Morningstar's Lamont answer questions on thematics

Scott Longley

Last week we featured on the report from Morningstar that showed that interest in thematic ETFs had skyrocketed in the past three years, with technology-themed funds being of

particular interest

. We connected with the man behind the report, Kenneth Lamont, a passive strategies research analyst at Morningstar, to ask him what he thought of the findings and what he thinks the results tell us about where thematics is heading.

ETF Stream: Are thematic funds potentially more associated with a bull market? Do we have any idea how they might perform in a market downturn?

Kenneth Lamont:

The majority of ETFs in Europe have too short a track record for us to evaluate their performance over periods of prolonged market stress. We can look at the individual factor, size, and sector/geographical exposures of a given fund to help us understand how it might perform in a given environment. As a general rule thematic funds tend to invest in smaller companies, which acts as a tailwind in bull markets but means they can be hit harder in a downturn. They can also be very narrow (some only hold 20 stocks) which usually means a higher volatility than the broad benchmark.

ETF Stream: Is there an issue around investors piling into thematics that cover areas of the market they are already invested in with their other fund investments? Is there enough differentiation within the make-up of these funds?

Kenneth Lamont:

Overlap with existing exposures should certainly be considered when investing and monitored through time (this is true of any fund added to a portfolio). Ultimately, if a thematic ETF has drivers of risk and return that are distinct from other portfolio holdings, adding it can bring diversification benefits and potentially boost overall portfolio performance. If, however, the risk and return drivers are not distinct enough from (cheaper) existing holdings, investors should question the purpose of tracking the theme altogether.

ETF Stream: Is the European market merely a pale shadow of the US market for thematics and therefore how the market develops is largely dependent on what happens in the US?

Kenneth Lamont:

The European Thematic ETF market is smaller in both assets and number of funds than the US market. But in some ways this is a blessing in disguise, we have (so far) been spared some of the more questionable thematic launches here. The launches that have recently been 'ported' to the European market - have already cut their teeth the US - which, while offering no guarantees does act as a sanity filter of sorts.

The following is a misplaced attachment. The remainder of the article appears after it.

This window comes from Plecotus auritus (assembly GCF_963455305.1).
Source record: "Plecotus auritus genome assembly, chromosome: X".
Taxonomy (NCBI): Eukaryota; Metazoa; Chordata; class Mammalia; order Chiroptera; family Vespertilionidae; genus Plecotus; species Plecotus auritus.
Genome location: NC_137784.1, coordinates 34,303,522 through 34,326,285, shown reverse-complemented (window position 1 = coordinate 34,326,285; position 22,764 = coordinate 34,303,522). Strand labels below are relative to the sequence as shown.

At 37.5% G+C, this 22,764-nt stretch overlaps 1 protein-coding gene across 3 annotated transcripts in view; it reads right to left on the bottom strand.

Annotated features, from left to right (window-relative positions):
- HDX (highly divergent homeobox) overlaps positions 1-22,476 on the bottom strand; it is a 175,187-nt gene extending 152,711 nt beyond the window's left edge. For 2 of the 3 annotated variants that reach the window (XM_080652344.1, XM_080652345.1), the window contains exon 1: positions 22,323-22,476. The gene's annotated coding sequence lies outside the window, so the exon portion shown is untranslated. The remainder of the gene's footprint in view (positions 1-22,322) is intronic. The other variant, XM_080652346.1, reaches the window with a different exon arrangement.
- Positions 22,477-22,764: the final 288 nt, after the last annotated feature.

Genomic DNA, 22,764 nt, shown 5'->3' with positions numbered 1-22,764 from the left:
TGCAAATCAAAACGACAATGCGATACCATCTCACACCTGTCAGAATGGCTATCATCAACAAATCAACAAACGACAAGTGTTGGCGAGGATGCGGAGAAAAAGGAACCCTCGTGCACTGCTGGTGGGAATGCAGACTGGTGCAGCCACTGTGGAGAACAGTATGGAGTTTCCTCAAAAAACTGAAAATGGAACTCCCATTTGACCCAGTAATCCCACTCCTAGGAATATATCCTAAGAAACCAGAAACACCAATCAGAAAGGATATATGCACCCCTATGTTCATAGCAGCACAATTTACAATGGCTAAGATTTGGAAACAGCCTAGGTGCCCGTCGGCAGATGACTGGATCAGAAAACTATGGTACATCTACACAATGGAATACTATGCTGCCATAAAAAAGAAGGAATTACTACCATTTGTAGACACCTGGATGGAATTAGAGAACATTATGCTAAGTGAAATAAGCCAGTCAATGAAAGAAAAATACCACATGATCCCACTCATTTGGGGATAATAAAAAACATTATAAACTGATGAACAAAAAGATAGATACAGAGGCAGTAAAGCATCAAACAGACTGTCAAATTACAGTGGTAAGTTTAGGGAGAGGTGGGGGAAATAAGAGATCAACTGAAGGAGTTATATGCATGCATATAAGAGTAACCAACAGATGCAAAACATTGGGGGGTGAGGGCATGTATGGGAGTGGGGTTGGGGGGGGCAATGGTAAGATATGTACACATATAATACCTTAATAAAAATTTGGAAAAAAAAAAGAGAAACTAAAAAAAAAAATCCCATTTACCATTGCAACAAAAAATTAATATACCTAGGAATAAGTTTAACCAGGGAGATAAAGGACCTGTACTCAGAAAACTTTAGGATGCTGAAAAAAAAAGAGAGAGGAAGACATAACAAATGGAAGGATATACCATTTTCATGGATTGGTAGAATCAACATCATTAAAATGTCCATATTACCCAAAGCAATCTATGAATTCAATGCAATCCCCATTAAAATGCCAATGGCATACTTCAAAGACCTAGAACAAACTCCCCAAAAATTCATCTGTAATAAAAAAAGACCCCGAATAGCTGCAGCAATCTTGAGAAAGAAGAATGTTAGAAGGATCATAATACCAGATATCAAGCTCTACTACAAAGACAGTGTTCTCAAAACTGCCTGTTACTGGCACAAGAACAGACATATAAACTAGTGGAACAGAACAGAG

ETF Stream: What did you think the high mortality rate says about thematics? Does it suggest too many of them are designed around investment fads? or is there simply not enough depth of market beyond the top 10 funds in this area?

Kenneth Lamont:

There are any number of specific reasons why thematic funds have closed in the past - but all ultimately stem from one; a lack of assets. High fees haven't helped the situation. As I mention in the report, while fees remain high compared with passive peers, they have been dropping. My colleagues in the US talk about the 'spaghetti canon' approach employed by some ETF providers there - fire it at the wall and see what sticks. To some extent it is natural that as we move away from tried-and-tested strategies fund mortality rates will rise. In Europe, most of the funds which failed to attract assets and closed track similar strategies to surviving peers which suggests less of a problem with 'faddish' launches and more with the depth of the market when they launched. Rising assets spearheaded by the popular robotics ETFs shows demand for these products is growing and ready if the idea catches the imagination.

ETF Stream: Are thematics simply another technology play? Are there potentially better vehicles for investors keen on gaining exposure to technology?

Kenneth Lamont:

Each thematic fund should be evaluated on its own merits. We showed in the paper that most recent launches have been in the technology space. The EMQQ ETF recently launched invests in emerging market e-commerce companies, which is likely to have a very different risk and return profile from a standard global tech sector ETF.

ETF Stream: Are thematic funds very expensive for what investors are getting? Is the price of thematic funds likely to come down?

Kenneth Lamont:

The report shows that not only are thematic ETFs, with an average ongoing charge of 0.59%, much more expensive than the average equity ETF (0.38%), but they are also pricier than sector (0.35%) and strategic-beta ETFs (0.37%). The asset-weighted average fees across each cohort tell a similar story, with thematic ETFs levying an ongoing charge of 0.53% versus 0.39%, 0.37%, and 0.27% for sector, strategic beta, and all equity ETFs, respectively. While there is undoubtedly a cost to researching and sourcing relevant data for a given theme, a lack of assets and the competitive forces they bring with them have caused fees to remain elevated. However, we can be sure that the recent success of certain thematic funds will attract new players to the market, likely applying downward pressure on fees. Ongoing charges have already begun to fall, with eight of the 10 cheapest thematic ETFs having been launched since August 2016.


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